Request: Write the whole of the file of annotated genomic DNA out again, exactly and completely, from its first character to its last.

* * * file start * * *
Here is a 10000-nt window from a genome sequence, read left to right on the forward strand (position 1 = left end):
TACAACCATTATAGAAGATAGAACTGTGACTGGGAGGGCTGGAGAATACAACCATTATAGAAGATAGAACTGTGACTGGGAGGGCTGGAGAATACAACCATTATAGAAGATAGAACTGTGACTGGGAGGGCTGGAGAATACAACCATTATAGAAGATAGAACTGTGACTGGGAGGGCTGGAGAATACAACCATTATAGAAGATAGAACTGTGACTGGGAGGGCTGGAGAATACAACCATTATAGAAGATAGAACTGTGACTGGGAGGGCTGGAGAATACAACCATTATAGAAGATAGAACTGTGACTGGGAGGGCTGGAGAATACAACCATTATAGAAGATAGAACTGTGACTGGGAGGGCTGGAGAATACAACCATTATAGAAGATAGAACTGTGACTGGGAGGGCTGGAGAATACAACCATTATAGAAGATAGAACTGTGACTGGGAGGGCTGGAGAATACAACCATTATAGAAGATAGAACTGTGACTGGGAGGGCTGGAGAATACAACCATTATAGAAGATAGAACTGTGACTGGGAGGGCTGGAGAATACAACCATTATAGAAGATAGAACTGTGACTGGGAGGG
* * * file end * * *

Here is a 10000-nt window from a genome sequence, read left to right on the forward strand (position 1 = left end):
TACAACCATTATAGAAGATAGAACTGTGACTGGGAGGGCTGGAGAATACAACCATTATAGAAGATAGAACTGTGACTGGGAGGGCTGGAGAATACAACCATTATAGAAGATAGAACTGTGACTGGGAGGGCTGGAGAATACAACCATTATAGAAGATAGAACTGTGACTGGGAGGGCTGGAGAATACAACCATTATAGAAGATAGAACTGTGACTGGGAGGGCTGGAGAATACAACCATTATAGAAGATAGAACTGTGACTGGGAGGGCTGGAGAATACAACCATTATAGAAGATAGAACTGTGACTGGGAGGGCTGGAGAATACAACCATTATAGAAGATAGAACTGTGACTGGGAGGGCTGGAGAATACAACCATTATAGAAGATAGAACTGTGACTGGGAGGGCTGGAGAATACAACCATTATAGAAGATAGAACTGTGACTGGGAGGGCTGGAGAATACAACCATTATAGAAGATAGAACTGTGACTGGGAGGGCTGGAGAATACAACCATTATAGAAGATAGAACTGTGACTGGGAGGGCTGGAGAATACAACCATTATAGAAGATAGAACTGTGACTGGGAGGG